Two of the most influential musicals of the 1990s, Rent and Bring in 'Da Noise, Bring in 'Da Funk opened within days of one another on April 29 and April 25, 1996, respectively. Both are now headed for their 1000th performances in September, placing both in the ranks of Broadway's longest running productions.
Rent will mark its 1000th show Tuesday, Sept. 22, 1998 according to a production spokesperson; Noise/Funk will celebrate its Broadway milestone Sept. 24.
To help the audience join in the festivities, cake will be served to one and all at the Tuesday night show. The following day, Rent's cast will help Habitat For Humanity and Target stores build a house in Queens, NY, for a family in need. According to the Richard Kornberg press office, Habitat for Humanity is "a non-profit, ecumenical Christian housing ministry..." that seeks to eliminate homelessness. So far, the group has built more than 65,000 houses. It's an appropriate charity for Rent, since the show looks at East Village squatters who chant, "we're not gonna pay last year's rent!"
The producers of Rent also have reason to celebrate, since their protracted battle with dramaturg Lynn Thomson came to an end Aug. 27. Thomson was seeking the financial compensation and creative credit due a co-author, rather than just the fee the Larson estate offered for her dramaturgical work.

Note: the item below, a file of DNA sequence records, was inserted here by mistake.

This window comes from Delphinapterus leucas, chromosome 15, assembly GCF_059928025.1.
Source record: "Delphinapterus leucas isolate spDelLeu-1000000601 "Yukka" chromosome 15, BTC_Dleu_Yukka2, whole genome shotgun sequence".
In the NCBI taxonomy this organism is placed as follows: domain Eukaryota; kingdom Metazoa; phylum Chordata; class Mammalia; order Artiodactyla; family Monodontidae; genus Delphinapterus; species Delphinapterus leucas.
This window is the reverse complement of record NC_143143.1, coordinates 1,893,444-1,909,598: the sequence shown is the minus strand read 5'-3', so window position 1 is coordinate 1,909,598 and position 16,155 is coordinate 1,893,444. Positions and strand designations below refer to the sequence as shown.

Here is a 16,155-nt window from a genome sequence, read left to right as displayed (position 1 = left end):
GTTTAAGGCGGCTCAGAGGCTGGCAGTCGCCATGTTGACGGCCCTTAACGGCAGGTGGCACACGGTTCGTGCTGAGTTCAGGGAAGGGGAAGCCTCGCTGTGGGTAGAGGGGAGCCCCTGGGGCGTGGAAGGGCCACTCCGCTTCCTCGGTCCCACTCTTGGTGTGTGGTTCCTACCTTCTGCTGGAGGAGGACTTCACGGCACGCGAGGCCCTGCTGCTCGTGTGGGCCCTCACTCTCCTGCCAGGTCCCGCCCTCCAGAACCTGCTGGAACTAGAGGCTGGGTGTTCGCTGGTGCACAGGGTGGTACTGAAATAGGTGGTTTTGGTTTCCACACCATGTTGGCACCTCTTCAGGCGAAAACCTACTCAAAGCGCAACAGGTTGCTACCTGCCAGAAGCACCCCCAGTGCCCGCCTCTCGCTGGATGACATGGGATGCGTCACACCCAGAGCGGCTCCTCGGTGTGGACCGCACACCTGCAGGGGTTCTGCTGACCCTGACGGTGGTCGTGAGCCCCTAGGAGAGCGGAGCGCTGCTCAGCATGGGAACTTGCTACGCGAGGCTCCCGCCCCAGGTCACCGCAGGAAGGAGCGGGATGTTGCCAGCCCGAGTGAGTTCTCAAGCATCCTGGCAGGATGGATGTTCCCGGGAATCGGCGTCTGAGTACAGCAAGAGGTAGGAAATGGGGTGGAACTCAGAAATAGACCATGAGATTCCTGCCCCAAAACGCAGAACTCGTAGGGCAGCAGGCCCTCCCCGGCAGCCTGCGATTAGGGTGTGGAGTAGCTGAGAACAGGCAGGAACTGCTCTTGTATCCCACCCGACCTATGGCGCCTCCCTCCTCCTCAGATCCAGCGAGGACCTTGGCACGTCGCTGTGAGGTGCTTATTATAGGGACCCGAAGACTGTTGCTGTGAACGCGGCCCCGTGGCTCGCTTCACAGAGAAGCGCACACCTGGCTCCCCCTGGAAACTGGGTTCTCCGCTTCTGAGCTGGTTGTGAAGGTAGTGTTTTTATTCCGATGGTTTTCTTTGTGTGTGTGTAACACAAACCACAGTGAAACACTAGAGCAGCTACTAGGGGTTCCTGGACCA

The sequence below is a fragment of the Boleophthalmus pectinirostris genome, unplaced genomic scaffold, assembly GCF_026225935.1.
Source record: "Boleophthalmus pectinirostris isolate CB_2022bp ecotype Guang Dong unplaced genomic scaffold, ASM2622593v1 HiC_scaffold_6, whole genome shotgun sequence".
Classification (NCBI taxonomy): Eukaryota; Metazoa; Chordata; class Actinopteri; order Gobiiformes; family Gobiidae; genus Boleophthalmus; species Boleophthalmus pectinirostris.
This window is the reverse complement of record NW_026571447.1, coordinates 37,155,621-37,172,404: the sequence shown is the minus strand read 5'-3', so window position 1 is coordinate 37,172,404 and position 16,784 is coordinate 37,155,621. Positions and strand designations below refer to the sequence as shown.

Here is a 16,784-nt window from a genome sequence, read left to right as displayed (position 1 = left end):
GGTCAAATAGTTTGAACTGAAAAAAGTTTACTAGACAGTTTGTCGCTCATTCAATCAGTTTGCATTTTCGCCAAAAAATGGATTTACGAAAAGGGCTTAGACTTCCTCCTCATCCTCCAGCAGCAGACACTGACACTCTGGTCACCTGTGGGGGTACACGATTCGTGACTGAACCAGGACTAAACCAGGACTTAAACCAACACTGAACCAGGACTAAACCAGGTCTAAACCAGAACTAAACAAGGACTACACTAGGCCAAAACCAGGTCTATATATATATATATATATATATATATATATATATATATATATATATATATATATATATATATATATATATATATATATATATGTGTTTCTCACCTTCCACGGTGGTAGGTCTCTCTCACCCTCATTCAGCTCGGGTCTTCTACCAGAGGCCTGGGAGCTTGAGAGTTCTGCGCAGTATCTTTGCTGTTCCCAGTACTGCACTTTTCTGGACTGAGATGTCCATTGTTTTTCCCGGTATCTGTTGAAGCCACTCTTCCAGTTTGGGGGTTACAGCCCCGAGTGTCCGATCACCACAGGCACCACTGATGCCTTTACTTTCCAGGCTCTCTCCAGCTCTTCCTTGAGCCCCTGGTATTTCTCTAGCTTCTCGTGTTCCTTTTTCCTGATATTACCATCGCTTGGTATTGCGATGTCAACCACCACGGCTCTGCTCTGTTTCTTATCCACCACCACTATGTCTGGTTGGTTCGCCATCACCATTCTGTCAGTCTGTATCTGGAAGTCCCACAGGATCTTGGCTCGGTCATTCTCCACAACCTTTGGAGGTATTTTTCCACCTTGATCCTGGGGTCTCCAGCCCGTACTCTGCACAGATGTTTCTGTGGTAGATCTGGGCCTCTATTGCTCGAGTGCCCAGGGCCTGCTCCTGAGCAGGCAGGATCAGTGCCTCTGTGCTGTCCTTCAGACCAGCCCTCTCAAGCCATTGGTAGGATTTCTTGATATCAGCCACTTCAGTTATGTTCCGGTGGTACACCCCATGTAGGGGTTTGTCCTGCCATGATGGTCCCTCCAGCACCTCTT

Neither Larson's attorneys at Parcher, Hayes & Liebman, nor Thomson attorney Russell Alexander Smith would comment on the terms of the settlement. The NY Post reported (Sept. 9) that Thomson will receive several hundred thousand dollars, a percentage of worldwide royalties, and "title page credit" for her contribution to the show. On Friday, June 19, NY's Second Circuit Court of Appeal affirmed a lower court decision that Lynn Thomson was not an official co-author of the Rent, denying the dramaturg an automatic 16 percent share of the royalties. The decision was handed down by justices Guido Calabresi, Wilfred Feinberg and Myron Bright.
Please see previous Playbill On-Line coverage of the Rent suit for the back-story on this trial.
In other Rent news, Idina Menzel, the original Maureen, made her debut as a solo recording artist Sept. 15, when Hollywood Records released Still I Can't Be Still. Menzel was one of several members of the Rent cast -- including Adam Pascal and Daphne Rubin-Vega -- whose background was steeped more in rock music than theatre.